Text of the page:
New fire tower will assist students in training

By Sheryl Stanley

Students in the Cass Career Center fire science program are now practicing their skills in the new fire training tower on the campus of the district’s career and technical school.

Bill Shaumeyer, fire science academy instructor, put his classes through their first day of practice Feb. 29 on the tower.

“These young people are the next generation of firefighters and this tower will help us give them the training and tools they need to perform to the highest standards.

“We’ll use it for hose and ladder drills, team building, search and rescue drills and live burn testing.”

According to Shaumeyer, an instructor at CCC since 2016, finding a place to train wasn’t always easy. “Just about every fire science academy has its own training tower, while most local companies do not. In the past, we’ve used the towers at South Metro in Raymore and several other locations, but scheduling time was sometimes difficult because other area companies need to train just like we do.”

In the past, Shaumeyer put his students to work learning hoses and ropes in the automotive department’s garage when auto students were training in another area. He also had the students train with power tools outside between two wings of the classroom building.

“The only problem was we made so much noise with the tools that we disturbed the other classes inside.

“But now, this is like our island, away from everyone else, and no matter how much noise we make, we won’t interfere with others,” Shaumeyer said.

Shaumeyer worked with Custom Container Living of Archie to design the tower before it was built. The company also constructed a similar tower for the Dolan -West Fire Department.

The new tower is constructed of repurposed steel shipping containers with marine-grade plywood floors. It has two levels connected by an interior stairwell. A deck on the upper level allows students to practice hoisting tools and ropes and can function as an emergency escape route if needed. Another special feature, a vertical vent roof prop, gives students a chance to practice roof venting, a critical maneuver during a structure fire. Windows on the upper level allow students to practice ladder drills and search and rescue skills.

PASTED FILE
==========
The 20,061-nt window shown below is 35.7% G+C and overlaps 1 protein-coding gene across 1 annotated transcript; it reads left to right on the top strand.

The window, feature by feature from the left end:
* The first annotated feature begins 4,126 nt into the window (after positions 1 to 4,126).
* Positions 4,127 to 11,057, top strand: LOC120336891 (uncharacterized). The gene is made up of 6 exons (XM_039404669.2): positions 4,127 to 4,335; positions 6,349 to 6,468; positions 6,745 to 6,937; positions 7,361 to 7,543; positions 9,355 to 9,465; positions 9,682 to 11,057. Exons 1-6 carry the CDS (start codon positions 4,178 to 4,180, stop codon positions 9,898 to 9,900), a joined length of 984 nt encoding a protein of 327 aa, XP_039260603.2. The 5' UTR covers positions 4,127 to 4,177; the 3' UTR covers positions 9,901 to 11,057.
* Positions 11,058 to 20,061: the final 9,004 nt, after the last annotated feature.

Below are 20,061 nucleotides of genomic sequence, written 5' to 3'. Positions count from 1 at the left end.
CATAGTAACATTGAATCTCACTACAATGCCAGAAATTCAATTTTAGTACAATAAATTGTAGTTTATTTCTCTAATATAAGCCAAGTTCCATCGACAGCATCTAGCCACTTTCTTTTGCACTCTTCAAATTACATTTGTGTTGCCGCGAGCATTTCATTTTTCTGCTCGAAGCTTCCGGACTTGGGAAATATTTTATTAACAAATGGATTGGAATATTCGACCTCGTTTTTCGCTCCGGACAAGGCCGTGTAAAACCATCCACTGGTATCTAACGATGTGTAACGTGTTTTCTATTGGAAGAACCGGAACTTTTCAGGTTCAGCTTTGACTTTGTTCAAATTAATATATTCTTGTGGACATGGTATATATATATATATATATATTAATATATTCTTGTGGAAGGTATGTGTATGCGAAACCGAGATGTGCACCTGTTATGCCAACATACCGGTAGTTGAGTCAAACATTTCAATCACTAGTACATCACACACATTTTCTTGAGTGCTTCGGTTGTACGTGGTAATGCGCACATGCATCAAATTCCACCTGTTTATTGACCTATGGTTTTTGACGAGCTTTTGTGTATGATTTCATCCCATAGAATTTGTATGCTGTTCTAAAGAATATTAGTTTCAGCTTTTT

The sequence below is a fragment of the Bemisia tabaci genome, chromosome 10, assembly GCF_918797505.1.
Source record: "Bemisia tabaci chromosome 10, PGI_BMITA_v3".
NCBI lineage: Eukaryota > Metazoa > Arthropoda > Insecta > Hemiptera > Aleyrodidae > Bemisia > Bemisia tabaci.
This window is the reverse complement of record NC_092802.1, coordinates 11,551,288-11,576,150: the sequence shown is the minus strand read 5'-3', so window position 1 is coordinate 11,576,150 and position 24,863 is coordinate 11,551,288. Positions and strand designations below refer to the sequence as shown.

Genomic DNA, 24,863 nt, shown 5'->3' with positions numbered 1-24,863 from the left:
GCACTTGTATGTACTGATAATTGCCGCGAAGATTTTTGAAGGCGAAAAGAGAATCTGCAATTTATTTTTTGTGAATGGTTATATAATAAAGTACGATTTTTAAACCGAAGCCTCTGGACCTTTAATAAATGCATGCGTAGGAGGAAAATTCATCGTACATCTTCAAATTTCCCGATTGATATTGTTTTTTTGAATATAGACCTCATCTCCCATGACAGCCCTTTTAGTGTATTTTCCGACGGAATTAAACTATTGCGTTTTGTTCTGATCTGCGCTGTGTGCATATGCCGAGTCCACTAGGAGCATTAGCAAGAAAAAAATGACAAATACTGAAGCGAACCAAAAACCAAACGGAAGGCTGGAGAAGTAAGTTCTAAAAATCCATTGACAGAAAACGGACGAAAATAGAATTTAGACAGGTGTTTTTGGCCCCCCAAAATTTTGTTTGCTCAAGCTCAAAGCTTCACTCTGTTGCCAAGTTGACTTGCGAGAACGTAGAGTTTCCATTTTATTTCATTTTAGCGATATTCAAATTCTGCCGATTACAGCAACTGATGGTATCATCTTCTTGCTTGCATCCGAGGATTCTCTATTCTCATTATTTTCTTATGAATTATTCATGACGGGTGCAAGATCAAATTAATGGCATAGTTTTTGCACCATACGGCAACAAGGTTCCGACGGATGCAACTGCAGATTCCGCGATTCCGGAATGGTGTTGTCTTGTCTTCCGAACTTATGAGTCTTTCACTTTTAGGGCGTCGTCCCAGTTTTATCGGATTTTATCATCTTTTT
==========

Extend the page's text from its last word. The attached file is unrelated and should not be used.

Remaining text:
Shaumeyer said the tower also has two smaller rooms on one end which will be used for live fire drills.

“Students will enter in groups of three with hoses and tools. They will be responsible for putting out the fire and checking to make sure there are no live embers left that might reignite.”

According to school officials, the funding for the fire training tower came from the state’s CTE (Career and Technical Education) Performance Grant. The state education department supported the need for the project and gave special permission for use of the grant monies by CCC. There were also two local companies, Elliott Construction of Pleasant Hill, and Reasoner Grading of Creighton, that donated time and effort at no cost to the school.

In addition to use by the CCC Fire Science students, the tower will also benefit local fire departments, according to Jeanette Flanner, director of the Cass Career Center. “Many local fire departments give of their time, equipment and expertise throughout the year in working with our students. Some fire departments do not have their own fire towers, so we look forward to partnering with them from time to time to give back to them for all of the ways they support our students all year by sharing access when not in use by students. This benefits all of our fire houses and surrounding communities.”


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